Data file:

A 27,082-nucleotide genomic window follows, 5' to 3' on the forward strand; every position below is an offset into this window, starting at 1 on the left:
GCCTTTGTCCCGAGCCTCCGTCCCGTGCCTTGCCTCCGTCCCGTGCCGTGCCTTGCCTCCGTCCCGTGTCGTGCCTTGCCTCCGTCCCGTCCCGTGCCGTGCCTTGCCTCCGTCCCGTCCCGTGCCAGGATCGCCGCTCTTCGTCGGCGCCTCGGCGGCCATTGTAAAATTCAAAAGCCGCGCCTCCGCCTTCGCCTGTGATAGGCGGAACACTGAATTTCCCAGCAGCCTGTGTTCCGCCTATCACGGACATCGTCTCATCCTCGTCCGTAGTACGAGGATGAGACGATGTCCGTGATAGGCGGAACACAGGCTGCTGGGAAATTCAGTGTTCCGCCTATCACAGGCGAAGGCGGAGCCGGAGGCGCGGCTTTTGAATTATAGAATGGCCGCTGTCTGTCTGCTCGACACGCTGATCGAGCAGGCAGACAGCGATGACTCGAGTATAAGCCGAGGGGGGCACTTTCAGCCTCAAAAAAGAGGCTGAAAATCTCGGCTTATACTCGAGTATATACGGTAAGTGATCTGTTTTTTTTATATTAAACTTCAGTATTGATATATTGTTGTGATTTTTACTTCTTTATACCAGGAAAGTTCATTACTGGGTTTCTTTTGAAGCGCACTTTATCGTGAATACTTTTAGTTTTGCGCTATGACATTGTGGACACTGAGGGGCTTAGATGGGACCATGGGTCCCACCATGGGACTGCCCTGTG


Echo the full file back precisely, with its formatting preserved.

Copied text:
A 27,082-nucleotide genomic window follows, 5' to 3' on the forward strand; every position below is an offset into this window, starting at 1 on the left:
GCCTTTGTCCCGAGCCTCCGTCCCGTGCCTTGCCTCCGTCCCGTGCCGTGCCTTGCCTCCGTCCCGTGTCGTGCCTTGCCTCCGTCCCGTCCCGTGCCGTGCCTTGCCTCCGTCCCGTCCCGTGCCAGGATCGCCGCTCTTCGTCGGCGCCTCGGCGGCCATTGTAAAATTCAAAAGCCGCGCCTCCGCCTTCGCCTGTGATAGGCGGAACACTGAATTTCCCAGCAGCCTGTGTTCCGCCTATCACGGACATCGTCTCATCCTCGTCCGTAGTACGAGGATGAGACGATGTCCGTGATAGGCGGAACACAGGCTGCTGGGAAATTCAGTGTTCCGCCTATCACAGGCGAAGGCGGAGCCGGAGGCGCGGCTTTTGAATTATAGAATGGCCGCTGTCTGTCTGCTCGACACGCTGATCGAGCAGGCAGACAGCGATGACTCGAGTATAAGCCGAGGGGGGCACTTTCAGCCTCAAAAAAGAGGCTGAAAATCTCGGCTTATACTCGAGTATATACGGTAAGTGATCTGTTTTTTTTATATTAAACTTCAGTATTGATATATTGTTGTGATTTTTACTTCTTTATACCAGGAAAGTTCATTACTGGGTTTCTTTTGAAGCGCACTTTATCGTGAATACTTTTAGTTTTGCGCTATGACATTGTGGACACTGAGGGGCTTAGATGGGACCATGGGTCCCACCATGGGACTGCCCTGTG